I added that it would have been a misplaced priority if the issue of ceding Bakassi to Cameron led to war between both countries because all that my people needed to be placated with was better settlement through compensation.
I appealed to other stakeholders to prevail on the Federal Government to adequately compensate the people of Bakassi even though they have been relocated and I am happy that the confab graciously passed a motion urging the Federal Government to compensate my people. As someone with privileged position and the political leader of my people, I understood the fact that Nigeria was obliged to abide by that ruling and as such used Bakassi as a litmus test to show to the world that two countries can settle a dispute without loss of blood and without staying forever in court.
So I believe that having subjected my people to such harrowing experience and suffering, they need to be adequately compensated. Those at the refugee camp should be taken out of that place. They have spent three Christmases there and I want them to be adequately taken care of.
What faith do you have in the outcome of this conference?
I have strong faith. Nigerians had yearned for this process for many years and now it has come to pass. Notably also is the calibre of delegates here.
They are eminent Nigerians. Men and women who have served in various capacities. President Goodluck Jonathan too is a man whom we all know as a man of honour. Someone who has provided exemplary leadership and proven that he believes so much in the project called Nigeria. So I am optimistic that the outcome of the conference will be an all-round success.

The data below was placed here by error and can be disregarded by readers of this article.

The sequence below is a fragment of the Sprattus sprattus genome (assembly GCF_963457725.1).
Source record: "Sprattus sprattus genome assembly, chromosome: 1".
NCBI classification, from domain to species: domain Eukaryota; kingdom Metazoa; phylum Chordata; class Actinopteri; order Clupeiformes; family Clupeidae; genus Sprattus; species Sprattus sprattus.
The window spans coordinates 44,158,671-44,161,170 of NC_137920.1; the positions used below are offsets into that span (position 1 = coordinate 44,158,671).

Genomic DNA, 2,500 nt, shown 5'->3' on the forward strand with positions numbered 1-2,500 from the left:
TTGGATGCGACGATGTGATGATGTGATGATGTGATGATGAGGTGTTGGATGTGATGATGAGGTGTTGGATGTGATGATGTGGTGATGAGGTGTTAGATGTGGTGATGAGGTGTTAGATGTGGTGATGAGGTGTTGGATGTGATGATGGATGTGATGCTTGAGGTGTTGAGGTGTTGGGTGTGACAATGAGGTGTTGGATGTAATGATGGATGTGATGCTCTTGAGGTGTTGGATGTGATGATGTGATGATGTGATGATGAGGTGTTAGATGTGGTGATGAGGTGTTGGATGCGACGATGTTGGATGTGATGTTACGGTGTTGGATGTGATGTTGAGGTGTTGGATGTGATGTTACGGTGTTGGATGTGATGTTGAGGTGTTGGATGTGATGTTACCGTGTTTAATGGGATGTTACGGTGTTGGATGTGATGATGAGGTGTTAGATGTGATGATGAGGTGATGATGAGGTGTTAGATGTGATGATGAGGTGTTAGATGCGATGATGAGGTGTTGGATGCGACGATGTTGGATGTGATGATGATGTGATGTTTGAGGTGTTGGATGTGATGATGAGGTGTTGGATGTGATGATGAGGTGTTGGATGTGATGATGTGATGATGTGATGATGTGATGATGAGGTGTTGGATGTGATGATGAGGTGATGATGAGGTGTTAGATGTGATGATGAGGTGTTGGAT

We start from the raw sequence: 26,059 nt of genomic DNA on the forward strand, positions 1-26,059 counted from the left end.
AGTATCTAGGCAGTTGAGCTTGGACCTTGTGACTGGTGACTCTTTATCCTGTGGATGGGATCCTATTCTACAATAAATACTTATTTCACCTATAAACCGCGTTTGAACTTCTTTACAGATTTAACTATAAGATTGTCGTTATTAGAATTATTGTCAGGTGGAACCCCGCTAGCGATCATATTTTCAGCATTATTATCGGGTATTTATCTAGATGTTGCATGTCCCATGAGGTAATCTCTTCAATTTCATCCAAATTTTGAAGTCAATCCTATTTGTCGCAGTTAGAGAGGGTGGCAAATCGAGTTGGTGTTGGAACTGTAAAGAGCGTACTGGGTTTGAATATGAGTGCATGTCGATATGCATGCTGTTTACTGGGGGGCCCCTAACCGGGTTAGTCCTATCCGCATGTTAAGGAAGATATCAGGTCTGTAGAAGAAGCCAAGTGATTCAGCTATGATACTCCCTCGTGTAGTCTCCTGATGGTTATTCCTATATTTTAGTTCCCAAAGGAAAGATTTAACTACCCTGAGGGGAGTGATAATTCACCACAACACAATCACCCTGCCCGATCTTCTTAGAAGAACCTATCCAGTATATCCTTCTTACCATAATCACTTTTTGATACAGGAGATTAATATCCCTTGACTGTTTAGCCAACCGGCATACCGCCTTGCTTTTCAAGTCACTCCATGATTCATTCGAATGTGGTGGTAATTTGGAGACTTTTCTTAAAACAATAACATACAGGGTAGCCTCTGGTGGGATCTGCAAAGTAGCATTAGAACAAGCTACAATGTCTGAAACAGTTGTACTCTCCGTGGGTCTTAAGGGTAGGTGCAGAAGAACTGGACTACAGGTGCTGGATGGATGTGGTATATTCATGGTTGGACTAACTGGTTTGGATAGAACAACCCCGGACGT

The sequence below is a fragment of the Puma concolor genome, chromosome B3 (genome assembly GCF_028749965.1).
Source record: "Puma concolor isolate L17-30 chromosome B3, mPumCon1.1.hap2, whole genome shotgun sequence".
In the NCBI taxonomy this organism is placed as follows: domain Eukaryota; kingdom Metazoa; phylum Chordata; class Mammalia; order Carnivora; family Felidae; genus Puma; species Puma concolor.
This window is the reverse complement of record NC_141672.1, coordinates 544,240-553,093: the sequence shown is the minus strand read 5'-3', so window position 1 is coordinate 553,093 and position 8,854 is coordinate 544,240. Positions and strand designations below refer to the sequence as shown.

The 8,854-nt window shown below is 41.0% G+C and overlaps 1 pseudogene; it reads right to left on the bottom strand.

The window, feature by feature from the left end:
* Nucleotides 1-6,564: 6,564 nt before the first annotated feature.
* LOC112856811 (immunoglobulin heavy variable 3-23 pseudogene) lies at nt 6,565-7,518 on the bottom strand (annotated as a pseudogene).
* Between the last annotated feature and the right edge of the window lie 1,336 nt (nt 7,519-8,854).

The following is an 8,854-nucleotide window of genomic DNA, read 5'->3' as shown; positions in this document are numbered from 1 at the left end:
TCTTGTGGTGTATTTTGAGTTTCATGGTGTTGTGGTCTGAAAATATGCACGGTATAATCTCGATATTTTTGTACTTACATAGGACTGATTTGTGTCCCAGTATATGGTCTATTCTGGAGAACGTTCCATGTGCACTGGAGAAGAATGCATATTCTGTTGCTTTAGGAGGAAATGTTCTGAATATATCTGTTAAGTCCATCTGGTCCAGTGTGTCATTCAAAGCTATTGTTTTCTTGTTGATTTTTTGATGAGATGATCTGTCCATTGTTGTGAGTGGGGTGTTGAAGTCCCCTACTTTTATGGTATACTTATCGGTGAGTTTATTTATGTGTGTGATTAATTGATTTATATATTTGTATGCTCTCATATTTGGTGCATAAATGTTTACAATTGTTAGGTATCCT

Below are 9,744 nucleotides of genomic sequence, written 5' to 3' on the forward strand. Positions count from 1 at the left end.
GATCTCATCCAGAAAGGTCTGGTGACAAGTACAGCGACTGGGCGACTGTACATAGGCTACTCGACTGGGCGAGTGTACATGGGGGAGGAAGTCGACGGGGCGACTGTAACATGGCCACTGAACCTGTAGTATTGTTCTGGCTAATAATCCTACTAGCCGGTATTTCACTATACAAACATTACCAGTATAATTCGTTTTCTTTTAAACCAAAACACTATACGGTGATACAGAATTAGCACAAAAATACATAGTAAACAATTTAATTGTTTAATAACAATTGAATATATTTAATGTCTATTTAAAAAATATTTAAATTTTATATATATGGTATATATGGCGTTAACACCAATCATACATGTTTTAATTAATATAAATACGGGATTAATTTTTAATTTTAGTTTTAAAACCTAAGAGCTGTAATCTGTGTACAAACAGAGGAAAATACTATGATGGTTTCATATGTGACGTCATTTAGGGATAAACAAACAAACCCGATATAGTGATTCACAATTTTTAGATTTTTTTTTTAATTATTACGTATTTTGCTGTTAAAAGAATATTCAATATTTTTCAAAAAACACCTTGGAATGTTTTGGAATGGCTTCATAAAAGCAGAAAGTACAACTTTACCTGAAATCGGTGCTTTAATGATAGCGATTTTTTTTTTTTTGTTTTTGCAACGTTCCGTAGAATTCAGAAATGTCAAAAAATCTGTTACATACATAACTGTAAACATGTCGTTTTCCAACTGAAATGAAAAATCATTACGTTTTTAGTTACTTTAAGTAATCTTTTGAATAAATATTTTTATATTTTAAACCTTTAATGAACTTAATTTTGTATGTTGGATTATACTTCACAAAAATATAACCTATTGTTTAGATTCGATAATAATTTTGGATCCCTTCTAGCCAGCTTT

As a former federal lawmaker, do you support subjecting the outcome of the conference to a referendum or to the National Assembly for ratification?
If Nigerians want the outcome of the confab to be subjected to a referendum, I have no problem with that. I am pro-people.
Use of a referendum
Although there is no express provision for referendum in the 1999 Constitution but I am also aware that other countries have gone through constitution drafting and amendment with the use of a referendum, therefore, ours may not be an exception. What I am saying in essence is that the final decision should rest with the peoples’ input at the end of the day to justify the relevance.
It is necessary that the people of this country give their decisions a seal of approval in order to make the conference meaningful to the people. I am of the opinion that every Nigerian should be carried along whenever the country is taking decisions on matters that border on the lives of the people, their liberty and future of the nation.
Recently, you addressed the media alongside former Senate President Senator Adolphus Wabara and former Deputy Senate President Senator Ibrahim Mantu who are equally delegates at the conference under the aegis of the National Unity Forum. The development gave many the impression that you are pursuing the second term ambition of President Jonathan. Is it true?
The National Unity Forum is a platform to foster the unity of Nigeria. It is devoid of ethnic or political affiliations. It is a medium that helps us to exchange ideas and seek consensus and it has worked out very well.
It is also a platform for a post conference bonding. Come to think of it, with such calibre of Nigerians, do you think we need any mask to work for anyone? We obviously do not. It’s a PDP affair and we generate ideas that have placed us on a vantage position even at the confab.